The suspected gunmen in two separate mass shootings in California this week both had semi-automatic firearms – weapons that gun violence experts warn mass shooters are increasingly using in deadly public attacks.
- Twenty-two of the 66 mass shooters who killed four or more people in a public place from 2012 through 2022 used AR-15-style semi-automatic rifles, according to James Densley, co-founder of The Violence Project, a nonprofit research center.
- That’s a significant increase. In the 123 mass shootings between 1966 and 2022, just five shooters used semi-automatic rifles, Densley said.
- Most guns used in mass shootings were legally obtained, according to the Violence Project’s database.
Monday, several senators reintroduced a federal “assault weapons” ban and legislation that would raise the minimum purchase age from 18 to 21. The ban on “assault weapons” – a broad term – would ban the sale, transfer, manufacture and importation of multiple kinds of semi-automatic firearms, among others.
The House passed a similar ban this summer, and President Joe Biden on Tuesday urged Congress to pass a federal ban. California is one of nine states with an assault weapons ban, which restricts specific models, including some semi-automatic weapons.
“The problem is that the United States is a confusing patchwork of gun laws and each state has its own set of rules, despite the fact that guns are durable goods and they can cross state lines,” Densley said. “We need a universal standard.”
Here’s a breakdown of the weapons used in recent high-profile mass shootings.
Half Moon Bay, California
The 67-year-old man suspected of killing seven people in shootings on Jan. 23 near the Northern California community of Half Moon Bay was found with a semi-automatic handgun in his vehicle, police said. Authorities were still investigating where the weapon came from and whether it was purchased legally.
Monterey Park, California
- Los Angeles County Sheriff Robert Luna said officers found 42 shell casings and a large-capacity magazine at the scene of the shooting, as well as a Norinco 7.62×25 handgun, registered to the suspect, in the suspect’s van.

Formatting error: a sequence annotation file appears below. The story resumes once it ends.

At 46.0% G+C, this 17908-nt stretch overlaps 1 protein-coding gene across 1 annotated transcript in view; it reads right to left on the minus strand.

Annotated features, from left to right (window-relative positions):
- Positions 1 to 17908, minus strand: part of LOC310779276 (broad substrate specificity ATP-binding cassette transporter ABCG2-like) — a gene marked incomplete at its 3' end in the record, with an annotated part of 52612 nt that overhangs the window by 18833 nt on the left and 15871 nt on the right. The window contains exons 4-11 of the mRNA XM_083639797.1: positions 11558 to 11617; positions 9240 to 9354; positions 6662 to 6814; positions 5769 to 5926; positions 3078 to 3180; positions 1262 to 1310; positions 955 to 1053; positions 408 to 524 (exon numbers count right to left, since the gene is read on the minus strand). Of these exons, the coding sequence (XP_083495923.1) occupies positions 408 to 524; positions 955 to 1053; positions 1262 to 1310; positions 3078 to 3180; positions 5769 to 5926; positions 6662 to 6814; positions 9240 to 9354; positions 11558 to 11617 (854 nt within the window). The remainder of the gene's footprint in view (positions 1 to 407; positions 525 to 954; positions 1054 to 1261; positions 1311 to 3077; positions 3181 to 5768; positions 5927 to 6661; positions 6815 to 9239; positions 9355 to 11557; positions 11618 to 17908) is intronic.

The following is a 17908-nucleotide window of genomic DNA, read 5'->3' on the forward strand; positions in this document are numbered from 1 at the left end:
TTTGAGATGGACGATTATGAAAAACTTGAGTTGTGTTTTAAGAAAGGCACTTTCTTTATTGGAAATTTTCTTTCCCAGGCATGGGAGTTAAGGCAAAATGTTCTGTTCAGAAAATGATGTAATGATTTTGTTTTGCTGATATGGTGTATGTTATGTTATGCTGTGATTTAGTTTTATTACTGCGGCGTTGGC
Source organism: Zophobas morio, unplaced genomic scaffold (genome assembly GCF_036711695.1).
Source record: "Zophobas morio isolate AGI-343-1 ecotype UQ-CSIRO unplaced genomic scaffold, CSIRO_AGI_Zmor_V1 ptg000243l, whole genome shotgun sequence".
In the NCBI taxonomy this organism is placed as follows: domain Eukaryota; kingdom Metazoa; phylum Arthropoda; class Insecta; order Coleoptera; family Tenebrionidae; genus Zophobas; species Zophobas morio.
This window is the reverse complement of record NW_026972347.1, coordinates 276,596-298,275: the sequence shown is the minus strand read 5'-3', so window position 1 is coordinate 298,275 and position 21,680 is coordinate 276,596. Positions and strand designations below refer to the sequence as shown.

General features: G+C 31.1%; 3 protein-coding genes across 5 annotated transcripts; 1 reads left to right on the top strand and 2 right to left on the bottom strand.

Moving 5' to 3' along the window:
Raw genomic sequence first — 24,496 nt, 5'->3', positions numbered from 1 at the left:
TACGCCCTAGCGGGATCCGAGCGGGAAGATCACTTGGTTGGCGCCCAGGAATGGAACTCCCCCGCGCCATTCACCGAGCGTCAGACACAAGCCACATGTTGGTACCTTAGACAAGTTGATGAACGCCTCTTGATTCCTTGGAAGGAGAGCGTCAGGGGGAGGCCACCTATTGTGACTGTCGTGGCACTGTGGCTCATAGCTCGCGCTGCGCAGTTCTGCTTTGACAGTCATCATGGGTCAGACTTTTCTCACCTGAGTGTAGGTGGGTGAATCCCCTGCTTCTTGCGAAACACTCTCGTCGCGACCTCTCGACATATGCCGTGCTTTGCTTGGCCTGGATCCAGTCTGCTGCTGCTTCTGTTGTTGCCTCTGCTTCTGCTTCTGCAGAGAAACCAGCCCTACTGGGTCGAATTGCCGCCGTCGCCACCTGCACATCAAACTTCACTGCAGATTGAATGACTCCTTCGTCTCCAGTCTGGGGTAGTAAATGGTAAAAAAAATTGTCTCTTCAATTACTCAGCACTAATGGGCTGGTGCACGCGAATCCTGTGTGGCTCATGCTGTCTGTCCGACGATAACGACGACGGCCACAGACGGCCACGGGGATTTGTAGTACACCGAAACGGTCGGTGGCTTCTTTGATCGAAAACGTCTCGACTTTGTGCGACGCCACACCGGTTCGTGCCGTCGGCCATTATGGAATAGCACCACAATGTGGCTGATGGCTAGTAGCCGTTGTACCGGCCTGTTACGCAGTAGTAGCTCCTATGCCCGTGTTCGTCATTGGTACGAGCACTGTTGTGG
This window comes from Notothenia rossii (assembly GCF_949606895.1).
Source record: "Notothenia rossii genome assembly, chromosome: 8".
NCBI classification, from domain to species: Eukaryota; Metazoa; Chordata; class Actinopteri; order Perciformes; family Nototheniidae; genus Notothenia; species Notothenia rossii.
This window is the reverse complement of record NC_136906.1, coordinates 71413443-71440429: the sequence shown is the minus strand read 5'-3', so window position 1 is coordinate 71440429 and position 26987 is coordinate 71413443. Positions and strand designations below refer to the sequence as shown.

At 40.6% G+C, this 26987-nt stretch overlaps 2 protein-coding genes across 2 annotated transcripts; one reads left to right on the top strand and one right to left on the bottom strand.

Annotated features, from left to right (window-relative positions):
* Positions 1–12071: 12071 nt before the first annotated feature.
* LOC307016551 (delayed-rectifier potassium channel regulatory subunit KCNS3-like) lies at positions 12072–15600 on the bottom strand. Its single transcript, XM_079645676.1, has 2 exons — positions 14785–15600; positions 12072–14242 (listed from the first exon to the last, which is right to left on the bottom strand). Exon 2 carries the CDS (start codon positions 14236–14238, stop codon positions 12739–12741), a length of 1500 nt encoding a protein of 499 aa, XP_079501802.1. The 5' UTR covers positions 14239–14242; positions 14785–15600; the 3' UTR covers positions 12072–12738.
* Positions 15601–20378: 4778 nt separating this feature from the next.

- The firearm wrestled away from the suspect at a second scene was a 9mm caliber semi-automatic MAC-10 assault weapon, and there were “some modifications” made, Luna said.
- Authorities also found weapons at the suspect’s home, including a .308 caliber rifle, items that lead authorities to believe the suspect “was manufacturing homemade firearm suppressors” and at least “hundreds” of rounds of .308 caliber and 9mm caliber ammunition, he said.
- Authorities were still investigating where the weapons came from. Luna initially said he believed the firearm used in the shooting was illegal in California. He noted California “has some of the strictest gun laws in the country” but that legislation has changed over time.
A Walmart store manager opened fire before an employee meeting on Nov. 22, killing six people. The 31-year-old gunman legally purchased the 9mm handgun used in the shooting from a local store hours earlier, police said.
Colorado Springs, Colorado
A 22-year-old suspect fatally shot five people and injured 17 others at an LGBTQ bar and nightclub on Nov. 19. The suspect used two weapons: an AR-15-style semi-automatic weapon and a handgun – both “ghost guns” that lack serial numbers, according to The Violence Project.
A 22-year-old former University of Virginia football player fatally shot three football players and injured two others in a Nov. 13 shooting rampage on a charter bus. Authorities did not initially say what kind of weapon was used in the shooting but said a handgun was located nearby.
Raleigh, North Carolina
A 15-year-old suspect fatally shot five people, including a police officer and a 16-year-old boy, on Oct. 13. The suspect used a shotgun and a handgun, according to The Violence Project. It was not immediately clear how the teen obtained the firearms.
A 19-year-old man livestreamed an hourslong rampage across the city that left three people dead and three wounded on Sept. 7. A video clip from the shooter’s livestream of the killings showed him holding what looked to be a pistol.
Highland Park, Illinois
A 21-year-old suspect fired down from a rooftop on a Fourth of July parade, killing seven people and wounding dozens more. He legally bought guns in 2020 and 2021, including the semi-automatic rifle used in the attack.
A former student fatally shot 19 students and two teachers and wounded more than a dozen other people at Robb Elementary School on May 24. He legally bought two AR-style rifles and ammunition shortly after his 18th birthday and days before the attack.
Buffalo, New York
A white man fatally shot 10 people and injured three others at a Tops supermarket in a predominantly Black neighborhood on May 14. He legally bought a Bushmaster XM-15 semi-automatic rifle in upstate New York two months before the shooting.